Faced with an almost guaranteed increase in climate-related disasters, Canada could improve its resilience by combining efforts to adapt to climate change with its approach to emergency response, according to a new report by the Council of Canadian Academies.

Released Thursday, the 196-page report examines how governments, communities and individuals can improve our resilience to climate-related disasters both immediately and in the future.

Destructive events like the recent floods in B.C. — which caused one death and multiple evacuations and came with a hefty price tag of $7.5 billion for infrastructure damage alone — underscore the impact of climate-related disasters on Canadians.

“What used to be one-in-100 year events, sort of viewed as being anomalies or things that will never happen, are now becoming more of a pattern,” says Scott Vaughan, chair of the expert panel on Disaster Resilience in a Changing Climate, which produced the report.

The report provides insights, not recommendations, noting several areas with clear potential for improvements.

“There's lots and lots of examples of what could be done now,” says Vaughan. “This won't happen overnight by any means, but there's a lot of things that could be done in the short term.”

No more silos

Public Safety Canada requested the report to identify key opportunities within government, households, communities and businesses to improve disaster resilience by integrating risk reduction (for which Public Safety Canada is responsible) and climate change adaptation and research (mainly handled by Natural Resources Canada and Environment and Climate Change Canada).

Because climate adaptation and disaster risk reduction are co-ordinated by different departments, funding programs are unlikely to complement one another and can result in lost opportunities for disaster response programs to help facilitate long-term adaptation, according to the report.

Integrating disaster responses and climate adaptation efforts is key to weathering the increase in frequency and severity of climate-related disasters, says a new report from @cca_reports. #ClimateChange #floods #wildfire #cdnpoli

The immediate nature of disaster preparedness and response — things like providing food, water and medical care to communities hit by emergencies like floods and wildfires — also means these areas tend to be better funded than adaptation, which is often a longer-term project. Planting fire-resistant tree species, prioritizing urban greening or updating building codes to account for excessive heat or rain are all examples of climate adaptation.

For example, in 2002, New Brunswick was able to prevent development on floodplains by declaring wetlands protected spaces. These coastal marshes also provide protection from storm surges and flooding, reduce erosion, and enhance biodiversity.

A 2018 report from Canada’s auditor general found “limited co-ordination” between governments “led to an ad hoc response to climate change.” Most governments hadn’t fully assessed climate change risk and lacked detailed adaptation plans, the report also noted.

“This is the time now to integrate these two different areas in order to get greater program efficiencies and delivery in a way which people across Canada can … access, understand, and then make choices they need to build resilience,” says Vaughan.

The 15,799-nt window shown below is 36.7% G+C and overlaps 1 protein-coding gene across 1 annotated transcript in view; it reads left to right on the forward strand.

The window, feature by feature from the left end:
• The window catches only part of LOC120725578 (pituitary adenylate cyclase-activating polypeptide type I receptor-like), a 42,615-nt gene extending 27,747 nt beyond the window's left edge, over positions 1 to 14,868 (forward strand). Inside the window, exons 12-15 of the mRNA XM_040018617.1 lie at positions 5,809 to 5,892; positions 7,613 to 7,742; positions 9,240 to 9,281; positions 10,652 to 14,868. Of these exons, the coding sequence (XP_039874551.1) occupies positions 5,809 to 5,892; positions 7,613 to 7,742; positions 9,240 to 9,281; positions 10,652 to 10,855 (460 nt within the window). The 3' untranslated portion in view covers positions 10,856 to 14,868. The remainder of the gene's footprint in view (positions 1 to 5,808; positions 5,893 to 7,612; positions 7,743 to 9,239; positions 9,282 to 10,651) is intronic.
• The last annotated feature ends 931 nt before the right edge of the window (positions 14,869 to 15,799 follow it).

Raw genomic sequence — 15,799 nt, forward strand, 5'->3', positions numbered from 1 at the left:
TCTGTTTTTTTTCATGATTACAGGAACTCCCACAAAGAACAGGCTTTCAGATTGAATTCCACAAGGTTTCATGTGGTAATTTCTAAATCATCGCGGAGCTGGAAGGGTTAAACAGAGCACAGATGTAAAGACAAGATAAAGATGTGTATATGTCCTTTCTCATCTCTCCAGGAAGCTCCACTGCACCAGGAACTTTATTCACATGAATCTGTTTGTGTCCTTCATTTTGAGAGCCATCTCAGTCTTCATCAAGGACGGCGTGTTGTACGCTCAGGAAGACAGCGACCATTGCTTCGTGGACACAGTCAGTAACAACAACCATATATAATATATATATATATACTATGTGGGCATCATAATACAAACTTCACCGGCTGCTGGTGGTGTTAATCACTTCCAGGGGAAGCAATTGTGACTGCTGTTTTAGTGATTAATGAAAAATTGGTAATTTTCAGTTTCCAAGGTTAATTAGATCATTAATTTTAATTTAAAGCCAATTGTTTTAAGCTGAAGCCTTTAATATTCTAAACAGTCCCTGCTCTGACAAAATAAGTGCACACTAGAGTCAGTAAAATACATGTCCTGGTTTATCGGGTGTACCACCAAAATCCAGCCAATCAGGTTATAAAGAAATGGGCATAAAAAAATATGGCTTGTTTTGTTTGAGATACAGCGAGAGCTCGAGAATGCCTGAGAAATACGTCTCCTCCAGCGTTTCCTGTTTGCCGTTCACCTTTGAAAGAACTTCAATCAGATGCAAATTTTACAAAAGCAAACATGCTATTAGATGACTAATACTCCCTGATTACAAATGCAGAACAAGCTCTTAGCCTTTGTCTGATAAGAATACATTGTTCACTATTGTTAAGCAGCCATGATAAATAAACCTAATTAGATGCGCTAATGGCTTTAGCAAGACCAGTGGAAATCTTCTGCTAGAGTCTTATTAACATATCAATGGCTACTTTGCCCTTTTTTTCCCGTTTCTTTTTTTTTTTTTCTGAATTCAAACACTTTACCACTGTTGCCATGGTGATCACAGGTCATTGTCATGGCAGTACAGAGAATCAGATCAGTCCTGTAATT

Improve and expand data collection

Providing governments, communities and individuals with accurate, accessible information is another key to increasing resilience, and data collection can be improved at both a federal and local level, Vaughan says.

Climate-related disasters are tracked in the Canadian Disaster Database (CDD), but an event only qualifies if 10 or more people are killed or 100 or more people are evacuated, affected, injured, or left homeless.

This criteria may exclude sparsely populated communities, particularly Indigenous communities, from having a hazard classified as an official disaster. The report’s analysis of wildfire evacuation data from Statistics Canada and the Canadian Forest Service from 1980 to 2020 reveals that roughly 30 per cent of evacuees were from First Nations, despite representing less than three per cent of Canada’s population.

CDD data is also collected from a variety of sources, resulting in data with varying degrees of reliability. Cost and loss data are not reported and take years to finalize, and the CDD lacks community-level information, the report notes.

However, the report says if these limitations are resolved, the CDD could be a valuable asset for integrating adaptation and disaster risk reduction.

Similarly, Canada’s national All-Hazards Risk Assessment could be a valuable tool for improving climate resilience, but its contents, which contain “emergency management plans for all identified risks,” are not available to the public.

Both these resources could help communities trying to plan for a future of increasingly frequent climate-related disasters, but there is also a need for data collection at the community level, the report emphasizes.

This may look different than large databases but is no less valuable, Vaughan says.

Using apps so citizens can submit photos and provide real-time updates on risks is one example of community data collection. The City of Vancouver’s VanConnect app provides residents with up-to-date news and emergency information and allows people to report non-emergency flooding by uploading a photo, description of the issue and their GPS co-ordinates.

Scott Vaughan is chair of the expert panel on Disaster Resilience in a Changing Climate, which produced the report released Jan. 13, 2022. Photo courtesy of Scott Vaughan

Community-informed adaptation

“The best decisions on understanding vulnerability and then building resilience are at the local level,” says Vaughan.